I'm sometimes criticized by the e-mail marketing community for my belief that e-mail marketing is essentially "free". This audience points out that it takes human beings to create e-mail marketing campaigns, and those human beings cost money.
This audience is correct --- it does take human beings to create e-mail marketing campaigns, and it costs money to pay those human beings to execute the campaigns. Please be advised, however, that all forms of marketing have fixed costs, costs proportionate to the effort to produce marketing.
Sometimes, however, we miss the subtle difference between fixed and variable costs. This subtle difference causes other forms of marketing to be far more productive than e-mail marketing is.
Fixed costs are expenses that do not change, regardless whether you execute one or a hundred or ten million of some activity. Your $54,000 a year e-mail marketing manager gets paid that sum of money, regardless whether the e-mail marketing list grows by one percent or ten percent. Your computer, or the chair you sit in in your office, are fixed costs.
Variable costs are expenses that change as you increase or decrease marketing activity. This is where e-mail marketing is fundamentally different from most forms of marketing. When you send one catalog, you spend maybe $0.75. When you send a million catalogs, you spend $750,000. Now you have e-mail, where it costs maybe $0.003 to send one e-mail message. When you send a million e-mail messages, you spend $3,000. See the difference? There is essentially no variable cost to e-mail marketing.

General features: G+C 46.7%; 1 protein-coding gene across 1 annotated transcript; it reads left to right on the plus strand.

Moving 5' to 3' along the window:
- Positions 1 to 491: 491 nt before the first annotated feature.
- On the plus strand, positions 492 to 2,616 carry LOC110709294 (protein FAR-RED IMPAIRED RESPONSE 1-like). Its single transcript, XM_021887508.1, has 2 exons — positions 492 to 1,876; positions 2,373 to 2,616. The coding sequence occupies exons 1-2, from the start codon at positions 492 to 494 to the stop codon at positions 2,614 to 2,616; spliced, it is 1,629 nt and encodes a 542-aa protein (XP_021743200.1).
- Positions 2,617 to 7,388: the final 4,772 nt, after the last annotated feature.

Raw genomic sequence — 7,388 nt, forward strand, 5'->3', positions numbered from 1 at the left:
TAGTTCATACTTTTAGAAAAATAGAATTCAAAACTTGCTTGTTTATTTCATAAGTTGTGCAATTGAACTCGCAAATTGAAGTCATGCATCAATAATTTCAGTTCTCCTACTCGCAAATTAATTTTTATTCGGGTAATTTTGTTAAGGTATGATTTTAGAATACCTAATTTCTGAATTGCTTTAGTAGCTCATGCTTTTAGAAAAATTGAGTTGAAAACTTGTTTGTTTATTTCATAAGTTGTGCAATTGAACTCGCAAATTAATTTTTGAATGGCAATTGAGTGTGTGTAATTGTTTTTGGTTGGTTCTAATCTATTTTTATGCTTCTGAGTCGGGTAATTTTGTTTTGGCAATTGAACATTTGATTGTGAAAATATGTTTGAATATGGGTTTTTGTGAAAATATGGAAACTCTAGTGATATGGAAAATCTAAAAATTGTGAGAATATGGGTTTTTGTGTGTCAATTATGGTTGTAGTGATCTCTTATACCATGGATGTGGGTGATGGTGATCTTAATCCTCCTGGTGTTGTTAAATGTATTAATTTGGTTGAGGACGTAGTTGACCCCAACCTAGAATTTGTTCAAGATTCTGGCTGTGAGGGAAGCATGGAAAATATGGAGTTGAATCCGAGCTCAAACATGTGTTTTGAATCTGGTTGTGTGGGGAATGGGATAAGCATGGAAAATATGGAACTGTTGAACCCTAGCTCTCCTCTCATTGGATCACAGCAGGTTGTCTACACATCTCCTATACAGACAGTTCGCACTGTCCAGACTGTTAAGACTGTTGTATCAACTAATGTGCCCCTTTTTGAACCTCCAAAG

This is great, because it makes e-mail marketing affordable for anybody.
This is terrible, because it creates a giant disincentive to ever make e-mail a viable sales generation tool.
In 2008, the average cataloger might generate $3,000,000 demand if a million catalogs are mailed.
In 2008, the average e-mail marketer at a catalog brand might generate $400,000 demand if a million e-mail marketing messages are delivered. Yuk!
When it costs a significant fee to do something, you work very carefully to make sure that you've done everything right (aka "best practices"), so that you get a suitable return on investment. When something is close to free (aka e-mail marketing, on a variable cost basis), the discipline is different --- not bad, but different.
The best thing that could ever happen to e-mail marketing would be some sort of tax, a fee placed on each e-mail marketing message delivered to a customer.
Let's say there was a five cent tax placed on every e-mail message sent to a customer, with the tax going to fund prosecution of spammers and for development of inexpensive nationwide high-speed wi-fi access (I know, I'm nuts, but play along).
As marketers, would we not completely re-think every e-mail marketing campaign we execute? Would we not develop more complex segmentation strategies, or implement statistical ranking models? Would we not develop numerous versions of each campaign, with targeted merchandise assorted for audiences that buy that merchandise? Would we not explore trigger-based campaigns more thoroughly? Would we not carefully study response to every link, or understand the relationship between response and heat maps? Would we not measure profit, instead of measuring metrics like open rates and click-through rates? Would we not integrate all of your systems to properly understand the impact of e-mail across channels? Would we not execute mail and holdout tests?
Variable costs completely change how we look at the business. Until recently, direct marketing was all about variable costs --- the brands that were most profitable executed flawlessly, and knew exactly how to manage variable costs.
Now, direct marketing is a hybrid of fixed and variable costs. Websites have a fixed component, catalogs are often highly variable in nature. E-mail marketing is generally a fixed-cost business. E-mail marketing could be so much better if it had a significant variable component --- variable costs demand discipline.
And by the way, it is the same lack of a variable cost component that is killing social media. Without an apparent variable cost for each post, or each comment, or each interaction, the overall quality of the discipline suffers.